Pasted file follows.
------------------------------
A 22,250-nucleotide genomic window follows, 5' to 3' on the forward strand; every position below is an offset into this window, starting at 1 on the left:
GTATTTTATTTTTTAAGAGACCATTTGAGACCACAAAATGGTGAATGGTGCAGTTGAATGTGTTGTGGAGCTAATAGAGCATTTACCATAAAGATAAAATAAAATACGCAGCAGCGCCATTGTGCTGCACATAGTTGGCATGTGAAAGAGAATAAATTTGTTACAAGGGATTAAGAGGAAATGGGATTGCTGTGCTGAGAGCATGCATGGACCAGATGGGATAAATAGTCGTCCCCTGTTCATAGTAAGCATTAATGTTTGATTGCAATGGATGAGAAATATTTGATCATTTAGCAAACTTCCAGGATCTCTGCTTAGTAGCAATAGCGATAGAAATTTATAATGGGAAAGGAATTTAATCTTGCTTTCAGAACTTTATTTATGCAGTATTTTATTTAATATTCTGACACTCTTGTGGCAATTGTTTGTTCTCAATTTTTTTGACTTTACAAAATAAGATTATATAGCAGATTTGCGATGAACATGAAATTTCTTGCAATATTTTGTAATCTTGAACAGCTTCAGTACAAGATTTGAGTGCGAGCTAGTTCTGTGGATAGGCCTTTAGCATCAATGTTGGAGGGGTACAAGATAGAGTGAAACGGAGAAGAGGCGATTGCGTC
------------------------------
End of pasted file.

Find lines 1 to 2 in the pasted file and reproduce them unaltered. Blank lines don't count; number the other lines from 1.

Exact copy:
A 22,250-nucleotide genomic window follows, 5' to 3' on the forward strand; every position below is an offset into this window, starting at 1 on the left:
GTATTTTATTTTTTAAGAGACCATTTGAGACCACAAAATGGTGAATGGTGCAGTTGAATGTGTTGTGGAGCTAATAGAGCATTTACCATAAAGATAAAATAAAATACGCAGCAGCGCCATTGTGCTGCACATAGTTGGCATGTGAAAGAGAATAAATTTGTTACAAGGGATTAAGAGGAAATGGGATTGCTGTGCTGAGAGCATGCATGGACCAGATGGGATAAATAGTCGTCCCCTGTTCATAGTAAGCATTAATGTTTGATTGCAATGGATGAGAAATATTTGATCATTTAGCAAACTTCCAGGATCTCTGCTTAGTAGCAATAGCGATAGAAATTTATAATGGGAAAGGAATTTAATCTTGCTTTCAGAACTTTATTTATGCAGTATTTTATTTAATATTCTGACACTCTTGTGGCAATTGTTTGTTCTCAATTTTTTTGACTTTACAAAATAAGATTATATAGCAGATTTGCGATGAACATGAAATTTCTTGCAATATTTTGTAATCTTGAACAGCTTCAGTACAAGATTTGAGTGCGAGCTAGTTCTGTGGATAGGCCTTTAGCATCAATGTTGGAGGGGTACAAGATAGAGTGAAACGGAGAAGAGGCGATTGCGTC